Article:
Commission or revenue share models are percentage based.
For example, you and the tax-prep brand agree upon a set percentage, or commission, for each action or lead sent. For promoting their $100 self-serve tax filing feature, you get a 10% commission per purchase. For each customer that signs up as a result of your promotions, you are paid out $10.
In return, they promote your monthly accounting services on a rev-share model. You pay them 10% of the total annual revenue that a customer signs for. If a customer signs up for your $100 in monthly services on a 12-month contract, you pay out a 10% share of the total $1200 in signed annual revenue, or $120.
Using Partner Funds Transfers (PFT) in impact.com, you can manually payout your partners in a way similar to that of a paid placement. This could be used in scenarios where the partnership or specific promotion is a one-time deal and not ongoing.
For example, tax season is coming up and you know there will be plenty of customers looking for help with their taxes. You negotiate a promotion where you mention the tax-prep brand in all your customer-facing emails during March and early April. The tax prep company sends you a PFT through impact.com for $5000 in exchange for your email promotions.
As you begin to consider which brands could make great partners, think about what you are looking to get out of the partnership.
List your responses to the relevant questions below to get a better idea of how to identify promising brand partners:
Which target audience segments do you hope to reach through your partnership?
Which verticals, products, and services complement yours?
Which other products and services will customers need to buy before or after they've purchased your product or service?
Which, if any, category experts (professions, hobbyists, etc.) can provide credible recommendations for your products or services?
Which other types of products and services do your target audiences tend to consume, and which brands provide those products and services?
Are there businesses in your competitors' markets that could be strategic to partner with to gain market share?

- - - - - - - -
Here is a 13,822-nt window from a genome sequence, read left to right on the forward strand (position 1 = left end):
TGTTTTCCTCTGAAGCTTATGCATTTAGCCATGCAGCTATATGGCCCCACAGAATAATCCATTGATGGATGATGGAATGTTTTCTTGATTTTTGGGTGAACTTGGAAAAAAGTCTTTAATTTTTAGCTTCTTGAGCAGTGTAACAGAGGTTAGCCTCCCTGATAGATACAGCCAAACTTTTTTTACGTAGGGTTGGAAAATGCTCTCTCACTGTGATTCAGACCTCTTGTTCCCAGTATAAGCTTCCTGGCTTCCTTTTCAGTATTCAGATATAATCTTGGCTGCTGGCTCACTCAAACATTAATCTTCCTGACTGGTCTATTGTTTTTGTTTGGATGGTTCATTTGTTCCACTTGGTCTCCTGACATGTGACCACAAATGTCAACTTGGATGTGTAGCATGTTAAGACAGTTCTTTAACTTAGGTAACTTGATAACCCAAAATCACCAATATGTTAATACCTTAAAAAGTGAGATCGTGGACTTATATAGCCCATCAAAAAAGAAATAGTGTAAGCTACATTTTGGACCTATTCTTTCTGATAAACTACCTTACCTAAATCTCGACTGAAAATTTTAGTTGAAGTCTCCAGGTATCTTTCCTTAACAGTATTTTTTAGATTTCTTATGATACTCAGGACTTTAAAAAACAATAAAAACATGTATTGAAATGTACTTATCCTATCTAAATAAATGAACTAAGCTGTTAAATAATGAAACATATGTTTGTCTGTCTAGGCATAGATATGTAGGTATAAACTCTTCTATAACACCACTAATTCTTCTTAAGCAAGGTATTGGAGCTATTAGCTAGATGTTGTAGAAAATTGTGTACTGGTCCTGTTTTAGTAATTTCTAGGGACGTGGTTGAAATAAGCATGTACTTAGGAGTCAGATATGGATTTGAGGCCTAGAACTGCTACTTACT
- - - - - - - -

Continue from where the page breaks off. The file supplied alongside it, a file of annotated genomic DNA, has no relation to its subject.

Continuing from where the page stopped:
Do customers prefer to have financing options available for your product?
If so, which financing options (monthly payments, peer-to-peer lending services, cryptocurrencies, etc.) would you consider, and who supplies those enabling technologies?
B2B partnerships require planning and coordination from all brands involved. In order for the partnership to be successful and effective, you'll need to get contact with the other brands' marketers, or partner program managers, and discuss the ways you'd like to promote and represent each other's offerings.
Identified the brands that you'd like to work with.
Contact their team and discuss the potential for a partnership.
To send a message to a prospective partner in impact.com, navigate to the Discover homepage and use the search field at the top of the page to locate a specific partner by name. Then select their icon to view more information. Select the envelope icon to message them and discuss a partnership.
If the decision is made to move forward, each brand would apply to the other brands' program as a partner.
Join on a dedicated contract after an agreement is made on what actions and payouts will be used.
Conversions would be tracked on impact.com, and payouts would occur as they are set by your contract terms.
Navigate to the Discover homepage and select More on the top of the page to browse companies that are well-versed in B2B partner programs. When you see a brand you are interested in partnering with, select their icon to view more info or message them to discuss terms.